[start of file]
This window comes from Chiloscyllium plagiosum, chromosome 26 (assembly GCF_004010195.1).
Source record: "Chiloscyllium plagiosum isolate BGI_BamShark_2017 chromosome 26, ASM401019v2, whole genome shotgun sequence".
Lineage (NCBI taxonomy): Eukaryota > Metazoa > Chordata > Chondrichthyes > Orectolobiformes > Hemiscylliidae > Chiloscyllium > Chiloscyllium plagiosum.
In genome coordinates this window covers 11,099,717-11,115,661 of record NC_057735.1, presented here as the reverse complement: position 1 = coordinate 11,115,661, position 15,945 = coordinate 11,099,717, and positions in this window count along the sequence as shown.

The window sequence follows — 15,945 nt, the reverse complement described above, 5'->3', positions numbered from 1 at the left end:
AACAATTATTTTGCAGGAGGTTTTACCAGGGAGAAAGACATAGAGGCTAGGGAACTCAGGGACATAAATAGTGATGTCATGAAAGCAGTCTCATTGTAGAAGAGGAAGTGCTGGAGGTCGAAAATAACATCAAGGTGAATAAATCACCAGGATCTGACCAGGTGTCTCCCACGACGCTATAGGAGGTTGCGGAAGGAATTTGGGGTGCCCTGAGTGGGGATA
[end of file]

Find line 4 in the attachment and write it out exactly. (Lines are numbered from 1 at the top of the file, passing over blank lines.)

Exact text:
In genome coordinates this window covers 11,099,717-11,115,661 of record NC_057735.1, presented here as the reverse complement: position 1 = coordinate 11,115,661, position 15,945 = coordinate 11,099,717, and positions in this window count along the sequence as shown.